Vincentian Spotlight: Janet Deters Biggest lesson you’ve learned as a Vincentian? Be humble and grateful and not judgmental. There but for the grace of God go I. What has made you stick with the ministry? The grace of God. The belief that I am a “modern day Apostle” doing God’s work as he has asked us to do. Knowing that I am serving Him in a positive way. Also, seeing the faith and kindness of the neighbors I serve as well as my dedicated Conference members. Prayer is very important both at our meetings as well as our visits with our neighbors. See more Vincentian stories online at SVDPcincinnati.org. 2


LIFE LESSON For Gil and Joan McLean, living their faith was the greatest lesson in life The McLean household was at times, well, chaotic. In fact, with four rambunctious boys running around, chaos might have even been considered the norm. Bumps and bruises, scrapes and grass stains were often the rule of the day. For the parents, Gil and Joan, the pandemonium was really just background noise. What was more important for them was that they ingrained in the boys a passion for faith, love and helping others. Sure, they took the boys down to their Parish, St. Jude’s in Bridgetown, every week so they could soak in the lessons from priests and nuns. Yes, they put them through Catholic grade schools and Elder High School. But they knew if they were to be truly successful in instilling these values, they were the ones who would have to provide the lessons. They would be the ones the boys were watching. They would have to provide the examples of selfless behavior and love of neighbors. So they did.

There’s never an adequate way to thank parents for instilling these kinds of values into a life. But when Gil died in 2017, it left a void and the family began thinking how they could honor their parents. Terry and his wife, Suzzy, landed on making a donation to St. Vincent de Paul (SVDP) in their honor. Now, the Gil and Joan McLean Choice Food Pantry Processing Center is a hub for service in the new Neyer Outreach Center, as volunteers sort and process food donations in this 6,000 sq.ft. space. As it bears their names, this space serves as a constant reminder of the values Joan and Gil held close and instilled on their family. The Gil and Joan McLean Choice Food Pantry Processing Center has played an especially important role during the pandemic, as food is currently distributed curbside to neighbors in need directly from its back doors.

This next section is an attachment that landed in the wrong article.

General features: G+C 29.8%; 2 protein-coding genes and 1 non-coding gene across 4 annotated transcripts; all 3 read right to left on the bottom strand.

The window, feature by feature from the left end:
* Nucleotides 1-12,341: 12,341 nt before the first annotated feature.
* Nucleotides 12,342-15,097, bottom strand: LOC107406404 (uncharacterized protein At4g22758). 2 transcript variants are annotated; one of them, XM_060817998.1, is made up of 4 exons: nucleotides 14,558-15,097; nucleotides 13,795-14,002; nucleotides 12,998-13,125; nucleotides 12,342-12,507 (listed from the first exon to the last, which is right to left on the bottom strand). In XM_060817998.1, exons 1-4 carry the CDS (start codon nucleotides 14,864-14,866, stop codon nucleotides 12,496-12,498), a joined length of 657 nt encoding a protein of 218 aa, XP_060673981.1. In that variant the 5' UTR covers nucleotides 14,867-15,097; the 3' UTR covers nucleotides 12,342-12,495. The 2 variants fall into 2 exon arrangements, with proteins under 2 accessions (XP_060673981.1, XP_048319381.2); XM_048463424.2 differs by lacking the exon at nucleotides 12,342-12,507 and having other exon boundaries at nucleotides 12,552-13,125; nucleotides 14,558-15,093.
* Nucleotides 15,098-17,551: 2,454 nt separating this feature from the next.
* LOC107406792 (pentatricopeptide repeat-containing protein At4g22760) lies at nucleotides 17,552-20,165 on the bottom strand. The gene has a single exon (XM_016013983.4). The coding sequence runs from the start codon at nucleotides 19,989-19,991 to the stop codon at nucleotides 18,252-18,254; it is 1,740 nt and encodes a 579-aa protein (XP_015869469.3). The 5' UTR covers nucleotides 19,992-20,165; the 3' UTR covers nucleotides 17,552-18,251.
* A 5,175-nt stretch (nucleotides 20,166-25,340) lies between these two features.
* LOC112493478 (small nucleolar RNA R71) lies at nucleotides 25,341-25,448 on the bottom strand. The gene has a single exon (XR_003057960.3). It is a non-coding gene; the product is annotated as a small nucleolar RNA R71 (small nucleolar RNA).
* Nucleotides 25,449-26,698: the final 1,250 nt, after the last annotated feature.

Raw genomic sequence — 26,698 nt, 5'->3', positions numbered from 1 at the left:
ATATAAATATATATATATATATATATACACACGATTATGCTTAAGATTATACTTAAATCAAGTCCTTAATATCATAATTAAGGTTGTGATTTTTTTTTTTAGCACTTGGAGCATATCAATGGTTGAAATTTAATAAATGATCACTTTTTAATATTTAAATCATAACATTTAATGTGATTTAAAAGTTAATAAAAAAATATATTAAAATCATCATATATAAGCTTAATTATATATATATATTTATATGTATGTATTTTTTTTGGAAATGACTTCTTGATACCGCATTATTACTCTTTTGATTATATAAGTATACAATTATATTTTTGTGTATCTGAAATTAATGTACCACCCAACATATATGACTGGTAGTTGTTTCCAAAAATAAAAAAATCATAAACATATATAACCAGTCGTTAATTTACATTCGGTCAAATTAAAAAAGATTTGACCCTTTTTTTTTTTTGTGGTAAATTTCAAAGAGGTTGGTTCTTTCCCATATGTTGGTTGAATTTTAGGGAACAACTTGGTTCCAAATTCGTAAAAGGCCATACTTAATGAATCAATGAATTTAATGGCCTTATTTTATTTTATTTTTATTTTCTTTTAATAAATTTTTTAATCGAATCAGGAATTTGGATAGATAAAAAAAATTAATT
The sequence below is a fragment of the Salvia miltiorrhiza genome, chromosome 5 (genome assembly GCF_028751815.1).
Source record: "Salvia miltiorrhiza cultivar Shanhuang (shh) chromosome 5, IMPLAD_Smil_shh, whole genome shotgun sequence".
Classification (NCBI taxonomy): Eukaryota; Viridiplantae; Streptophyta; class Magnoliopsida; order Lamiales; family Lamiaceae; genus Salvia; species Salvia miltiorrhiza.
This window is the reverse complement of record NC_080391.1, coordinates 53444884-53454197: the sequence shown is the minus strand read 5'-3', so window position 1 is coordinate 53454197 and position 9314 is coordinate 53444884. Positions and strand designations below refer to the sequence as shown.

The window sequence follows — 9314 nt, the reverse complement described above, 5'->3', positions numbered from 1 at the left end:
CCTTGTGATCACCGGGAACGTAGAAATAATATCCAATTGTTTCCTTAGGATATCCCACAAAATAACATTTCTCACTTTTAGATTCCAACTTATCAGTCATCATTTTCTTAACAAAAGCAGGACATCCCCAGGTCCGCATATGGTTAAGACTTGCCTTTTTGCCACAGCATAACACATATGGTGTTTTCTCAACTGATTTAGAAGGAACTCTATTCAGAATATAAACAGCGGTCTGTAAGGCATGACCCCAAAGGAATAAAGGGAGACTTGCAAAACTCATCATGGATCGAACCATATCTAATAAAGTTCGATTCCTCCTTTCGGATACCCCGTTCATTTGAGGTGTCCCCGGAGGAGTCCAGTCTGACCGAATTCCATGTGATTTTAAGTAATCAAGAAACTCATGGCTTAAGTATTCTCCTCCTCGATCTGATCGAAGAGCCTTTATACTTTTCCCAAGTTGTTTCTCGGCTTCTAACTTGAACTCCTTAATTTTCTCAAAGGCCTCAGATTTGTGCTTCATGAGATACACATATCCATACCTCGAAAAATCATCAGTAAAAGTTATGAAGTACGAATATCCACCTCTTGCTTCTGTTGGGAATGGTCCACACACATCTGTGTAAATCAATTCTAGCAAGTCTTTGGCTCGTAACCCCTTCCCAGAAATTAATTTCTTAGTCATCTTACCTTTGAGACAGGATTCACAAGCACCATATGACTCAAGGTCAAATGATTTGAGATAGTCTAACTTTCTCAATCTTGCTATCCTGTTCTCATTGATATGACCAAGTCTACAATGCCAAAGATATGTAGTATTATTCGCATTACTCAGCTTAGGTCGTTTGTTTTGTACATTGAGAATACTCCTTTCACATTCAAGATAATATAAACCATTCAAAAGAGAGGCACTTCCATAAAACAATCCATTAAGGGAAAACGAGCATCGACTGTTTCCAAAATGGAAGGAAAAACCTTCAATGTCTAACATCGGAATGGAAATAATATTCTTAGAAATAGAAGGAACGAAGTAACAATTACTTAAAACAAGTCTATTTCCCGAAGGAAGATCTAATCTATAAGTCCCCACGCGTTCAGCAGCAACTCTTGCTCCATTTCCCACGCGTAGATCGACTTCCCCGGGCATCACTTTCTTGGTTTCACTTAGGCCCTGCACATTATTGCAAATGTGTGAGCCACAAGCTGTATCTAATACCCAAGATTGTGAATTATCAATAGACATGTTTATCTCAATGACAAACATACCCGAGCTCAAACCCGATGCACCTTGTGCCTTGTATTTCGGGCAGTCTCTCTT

and personality. He was a people person and loved to connect with others one on one, especially when it involved faith. He was involved in countless discussion groups and Bible-study groups. He was a long-time RCIA leader. Nothing made him happier than helping others on their spiritual path. Joan came from a family of five teachers and spent 15 years teaching at St. Jude School. She was the “joiner” of the two, always involved in some philanthropic group or service organization. There was the Oak Hills Junior Women’s Club and the Westwood Women’s Club. In 1976, she served as an officer in the American Federation of Women’s Clubs and was a longtime officer in the Ohio Federation of Women’s Clubs. But all of the groups she belonged to had one thing in common: They all sought ways to contribute to their respective communities through volunteer work, fundraising and scholarships. Before Joan passed away in July of 2020, she attended the dedication and opening of the Gil and Joan McLean Choice Food Pantry Processing Center in November, 2019, along with her family. She beamed as she saw the space and understood the impact it would have. It aligned perfectly with her and Gil’s lifework and commitment to service.